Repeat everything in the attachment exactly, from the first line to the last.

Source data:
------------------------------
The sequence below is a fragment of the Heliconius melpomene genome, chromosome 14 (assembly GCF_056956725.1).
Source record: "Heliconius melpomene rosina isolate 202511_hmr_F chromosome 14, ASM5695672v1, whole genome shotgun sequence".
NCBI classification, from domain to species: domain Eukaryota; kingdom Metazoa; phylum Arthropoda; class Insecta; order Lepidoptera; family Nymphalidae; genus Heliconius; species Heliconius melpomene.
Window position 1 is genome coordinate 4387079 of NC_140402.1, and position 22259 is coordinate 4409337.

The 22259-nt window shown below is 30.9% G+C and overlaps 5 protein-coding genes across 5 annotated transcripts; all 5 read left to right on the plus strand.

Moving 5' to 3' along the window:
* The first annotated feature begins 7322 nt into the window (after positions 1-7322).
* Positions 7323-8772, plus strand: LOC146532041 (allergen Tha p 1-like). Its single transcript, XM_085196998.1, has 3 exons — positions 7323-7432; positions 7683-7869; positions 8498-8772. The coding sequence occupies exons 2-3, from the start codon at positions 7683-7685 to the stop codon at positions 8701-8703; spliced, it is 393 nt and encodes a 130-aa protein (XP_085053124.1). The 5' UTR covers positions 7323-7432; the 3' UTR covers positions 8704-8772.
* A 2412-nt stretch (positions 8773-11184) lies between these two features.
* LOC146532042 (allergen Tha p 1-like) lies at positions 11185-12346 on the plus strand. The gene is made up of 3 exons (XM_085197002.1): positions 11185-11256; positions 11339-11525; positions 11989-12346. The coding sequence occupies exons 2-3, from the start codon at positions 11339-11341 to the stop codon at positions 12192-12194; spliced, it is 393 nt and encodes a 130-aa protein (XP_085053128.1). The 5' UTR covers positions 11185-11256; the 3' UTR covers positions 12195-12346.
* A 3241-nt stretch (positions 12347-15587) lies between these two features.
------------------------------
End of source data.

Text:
The sequence below is a fragment of the Heliconius melpomene genome, chromosome 14 (assembly GCF_056956725.1).
Source record: "Heliconius melpomene rosina isolate 202511_hmr_F chromosome 14, ASM5695672v1, whole genome shotgun sequence".
NCBI classification, from domain to species: domain Eukaryota; kingdom Metazoa; phylum Arthropoda; class Insecta; order Lepidoptera; family Nymphalidae; genus Heliconius; species Heliconius melpomene.
Window position 1 is genome coordinate 4387079 of NC_140402.1, and position 22259 is coordinate 4409337.

The 22259-nt window shown below is 30.9% G+C and overlaps 5 protein-coding genes across 5 annotated transcripts; all 5 read left to right on the plus strand.

Moving 5' to 3' along the window:
* The first annotated feature begins 7322 nt into the window (after positions 1-7322).
* Positions 7323-8772, plus strand: LOC146532041 (allergen Tha p 1-like). Its single transcript, XM_085196998.1, has 3 exons — positions 7323-7432; positions 7683-7869; positions 8498-8772. The coding sequence occupies exons 2-3, from the start codon at positions 7683-7685 to the stop codon at positions 8701-8703; spliced, it is 393 nt and encodes a 130-aa protein (XP_085053124.1). The 5' UTR covers positions 7323-7432; the 3' UTR covers positions 8704-8772.
* A 2412-nt stretch (positions 8773-11184) lies between these two features.
* LOC146532042 (allergen Tha p 1-like) lies at positions 11185-12346 on the plus strand. The gene is made up of 3 exons (XM_085197002.1): positions 11185-11256; positions 11339-11525; positions 11989-12346. The coding sequence occupies exons 2-3, from the start codon at positions 11339-11341 to the stop codon at positions 12192-12194; spliced, it is 393 nt and encodes a 130-aa protein (XP_085053128.1). The 5' UTR covers positions 11185-11256; the 3' UTR covers positions 12195-12346.
* A 3241-nt stretch (positions 12347-15587) lies between these two features.